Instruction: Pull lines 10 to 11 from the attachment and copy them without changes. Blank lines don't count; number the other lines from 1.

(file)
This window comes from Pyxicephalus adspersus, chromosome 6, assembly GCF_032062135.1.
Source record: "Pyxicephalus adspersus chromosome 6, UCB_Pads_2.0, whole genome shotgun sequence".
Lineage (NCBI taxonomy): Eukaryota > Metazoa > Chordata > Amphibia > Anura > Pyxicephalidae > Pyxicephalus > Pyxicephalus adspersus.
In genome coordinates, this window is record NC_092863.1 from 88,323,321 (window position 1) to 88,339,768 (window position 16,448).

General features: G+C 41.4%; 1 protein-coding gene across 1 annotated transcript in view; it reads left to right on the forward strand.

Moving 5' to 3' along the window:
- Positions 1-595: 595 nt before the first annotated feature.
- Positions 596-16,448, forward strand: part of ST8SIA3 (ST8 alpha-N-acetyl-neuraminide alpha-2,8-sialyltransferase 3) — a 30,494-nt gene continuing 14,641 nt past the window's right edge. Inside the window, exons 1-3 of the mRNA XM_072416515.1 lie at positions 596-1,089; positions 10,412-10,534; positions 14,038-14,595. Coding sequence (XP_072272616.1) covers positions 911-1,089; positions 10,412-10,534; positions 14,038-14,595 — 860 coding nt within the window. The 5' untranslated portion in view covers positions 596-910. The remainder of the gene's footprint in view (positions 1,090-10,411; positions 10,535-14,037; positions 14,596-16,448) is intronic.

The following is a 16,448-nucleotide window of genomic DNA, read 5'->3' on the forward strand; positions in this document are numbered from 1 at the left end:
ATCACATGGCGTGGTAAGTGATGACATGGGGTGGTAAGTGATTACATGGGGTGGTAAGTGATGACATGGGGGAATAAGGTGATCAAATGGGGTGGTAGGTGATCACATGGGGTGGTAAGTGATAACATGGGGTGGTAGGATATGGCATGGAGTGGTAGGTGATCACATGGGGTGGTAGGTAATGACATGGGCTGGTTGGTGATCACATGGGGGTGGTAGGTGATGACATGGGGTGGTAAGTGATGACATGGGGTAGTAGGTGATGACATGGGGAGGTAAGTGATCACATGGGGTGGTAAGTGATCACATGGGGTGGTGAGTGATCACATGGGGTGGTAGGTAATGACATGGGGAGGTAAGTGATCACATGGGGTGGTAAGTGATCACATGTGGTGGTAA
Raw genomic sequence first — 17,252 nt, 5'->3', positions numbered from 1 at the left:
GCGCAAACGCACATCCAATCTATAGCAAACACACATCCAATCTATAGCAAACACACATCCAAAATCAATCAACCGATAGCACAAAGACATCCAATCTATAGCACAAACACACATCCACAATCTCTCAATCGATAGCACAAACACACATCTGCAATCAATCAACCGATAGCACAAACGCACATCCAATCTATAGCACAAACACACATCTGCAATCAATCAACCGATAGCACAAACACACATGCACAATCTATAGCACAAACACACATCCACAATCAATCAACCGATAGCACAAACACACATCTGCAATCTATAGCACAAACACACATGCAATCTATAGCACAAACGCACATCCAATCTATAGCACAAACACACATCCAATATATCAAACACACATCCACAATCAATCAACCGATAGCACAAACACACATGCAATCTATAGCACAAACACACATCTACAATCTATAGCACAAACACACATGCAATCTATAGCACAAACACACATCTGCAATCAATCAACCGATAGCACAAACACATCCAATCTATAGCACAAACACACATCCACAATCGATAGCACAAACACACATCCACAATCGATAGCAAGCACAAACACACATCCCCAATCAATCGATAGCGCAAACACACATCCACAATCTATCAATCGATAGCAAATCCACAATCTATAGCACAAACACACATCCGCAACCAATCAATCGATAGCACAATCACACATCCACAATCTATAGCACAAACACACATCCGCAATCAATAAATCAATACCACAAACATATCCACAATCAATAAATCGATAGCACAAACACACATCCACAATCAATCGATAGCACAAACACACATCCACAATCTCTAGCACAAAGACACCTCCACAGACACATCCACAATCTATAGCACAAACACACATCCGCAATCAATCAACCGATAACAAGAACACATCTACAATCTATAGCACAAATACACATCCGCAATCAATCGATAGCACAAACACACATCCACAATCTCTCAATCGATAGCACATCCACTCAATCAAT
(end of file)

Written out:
ATCACATGGCGTGGTAAGTGATGACATGGGGTGGTAAGTGATTACATGGGGTGGTAAGTGATGACATGGGGGAATAAGGTGATCAAATGGGGTGGTAGGTGATCACATGGGGTGGTAAGTGATAACATGGGGTGGTAGGATATGGCATGGAGTGGTAGGTGATCACATGGGGTGGTAGGTAATGACATGGGCTGGTTGGTGATCACATGGGGGTGGTAGGTGATGACATGGGGTGGTAAGTGATGACATGGGGTAGTAGGTGATGACATGGGGAGGTAAGTGATCACATGGGGTGGTAAGTGATCACATGGGGTGGTGAGTGATCACATGGGGTGGTAGGTAATGACATGGGGAGGTAAGTGATCACATGGGGTGGTAAGTGATCACATGTGGTGGTAA
Raw genomic sequence first — 17,252 nt, 5'->3', positions numbered from 1 at the left: